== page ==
United Nations Convention on Rights of Children
Children are entitled to all human rights. However there is a dedicated human rights instrument for children, called the UNCRC. The UK Government ratified the UNCRC in 1991. It has been signed and ratified by all UN member states, except the United States and Somalia, making it the most widely ratified international human rights treaty.
The convention includes 54 articles. The Children’s Rights Alliance for England (CRAE) have produced a summary of the UNCRC.
The UNCRC is necessary for four main reasons:
- Childhood is a period of unparalleled growth, development and potential.
- Children, especially infants and very young children, are easy to hurt and harm, intimidate and frighten – they are vulnerable and need protection.
- Children’s needs and interests are often ignored or downplayed in public debates and decision making.
- A dedicated treaty gives a focal point and legal framework for all those seeking to improve children’s lives and social status – in all parts of the world.
The concept of the ‘best interests of the child’ is paramount in the interpretation and implementation of the Convention. One of the most innovative and vital aspects of the UNCRC is its emphasis on children being heard and taken seriously. Article 12 of the Convention gives every child the right to express their views on any matter that affects them. The views of children must be given due weight according to their age and maturity – in other words, the more a child understands a particular decision, and the consequences of their views, the more influence their views will have. Article 12 specifically requires that in any decision-making forum – a court proceeding or school exclusion hearing for example – the child’s views must be heard directly or through a representative. One of the central aspects of children’s human rights is that children must be respected as people today, and not treated simply as ‘people-in-the-making’.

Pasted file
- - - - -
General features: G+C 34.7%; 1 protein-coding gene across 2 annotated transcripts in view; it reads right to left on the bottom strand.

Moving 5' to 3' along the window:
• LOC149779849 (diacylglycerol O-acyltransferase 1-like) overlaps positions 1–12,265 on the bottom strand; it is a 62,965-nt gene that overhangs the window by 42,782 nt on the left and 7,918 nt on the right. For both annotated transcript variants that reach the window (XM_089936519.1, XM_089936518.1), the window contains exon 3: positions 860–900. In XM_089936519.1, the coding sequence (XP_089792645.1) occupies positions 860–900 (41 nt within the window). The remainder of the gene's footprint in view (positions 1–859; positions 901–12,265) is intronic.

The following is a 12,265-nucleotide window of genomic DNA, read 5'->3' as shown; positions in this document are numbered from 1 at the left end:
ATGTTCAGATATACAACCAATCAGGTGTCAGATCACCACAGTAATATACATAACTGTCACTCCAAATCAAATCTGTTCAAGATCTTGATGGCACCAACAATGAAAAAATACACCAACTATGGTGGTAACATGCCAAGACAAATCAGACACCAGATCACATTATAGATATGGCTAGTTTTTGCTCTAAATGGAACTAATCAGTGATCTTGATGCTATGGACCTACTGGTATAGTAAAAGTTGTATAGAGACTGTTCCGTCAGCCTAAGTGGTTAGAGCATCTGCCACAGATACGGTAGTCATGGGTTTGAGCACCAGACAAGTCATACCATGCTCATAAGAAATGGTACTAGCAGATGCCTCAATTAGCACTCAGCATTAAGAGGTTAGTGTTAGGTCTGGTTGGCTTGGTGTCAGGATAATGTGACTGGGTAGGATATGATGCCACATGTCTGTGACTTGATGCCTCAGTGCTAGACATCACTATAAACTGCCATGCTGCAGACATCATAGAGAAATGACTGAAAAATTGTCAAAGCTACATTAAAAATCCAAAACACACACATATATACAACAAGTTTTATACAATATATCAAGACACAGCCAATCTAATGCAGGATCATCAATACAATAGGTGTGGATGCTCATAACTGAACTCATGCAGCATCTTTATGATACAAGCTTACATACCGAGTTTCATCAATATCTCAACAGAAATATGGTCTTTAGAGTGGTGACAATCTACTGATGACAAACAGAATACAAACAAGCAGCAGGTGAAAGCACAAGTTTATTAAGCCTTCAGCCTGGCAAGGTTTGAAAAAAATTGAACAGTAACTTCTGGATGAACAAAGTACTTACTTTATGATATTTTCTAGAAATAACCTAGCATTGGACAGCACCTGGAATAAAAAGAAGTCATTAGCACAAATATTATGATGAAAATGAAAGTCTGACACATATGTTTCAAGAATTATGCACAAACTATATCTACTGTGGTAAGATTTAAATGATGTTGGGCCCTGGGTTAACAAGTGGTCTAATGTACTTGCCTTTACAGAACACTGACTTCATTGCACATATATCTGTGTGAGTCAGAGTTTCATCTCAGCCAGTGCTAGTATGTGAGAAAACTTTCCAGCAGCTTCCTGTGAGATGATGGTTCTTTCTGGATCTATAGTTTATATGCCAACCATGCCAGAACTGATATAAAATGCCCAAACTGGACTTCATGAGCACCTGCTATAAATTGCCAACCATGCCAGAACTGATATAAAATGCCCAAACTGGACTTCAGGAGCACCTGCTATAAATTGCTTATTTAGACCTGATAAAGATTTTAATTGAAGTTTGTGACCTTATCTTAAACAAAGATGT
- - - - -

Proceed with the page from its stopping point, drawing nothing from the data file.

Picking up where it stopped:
A child’s right to be heard and taken seriously is increasingly part of domestic law, particularly relating to children in contact with social care services. The Education and Inspections Act 2006 introduced a requirement for schools in England and Wales to consult students on the development of new behaviour policies, and since 2002 legislation has required schools to have regard to student participation guidance. Also the Children Act 1989 requires that when a court is determining issues relevant to a child’s upbringing or administration of a child’s property, their wishes and feelings are taken into account.
The United Nations Committee on the Rights of the Child, a group of 18 children’s rights experts, meets in Geneva three times a year to monitor the implementation of the UNCRC in each country that has ratified the UNCRC, and examines how these countries are meeting their obligations under the UNCRC every five years.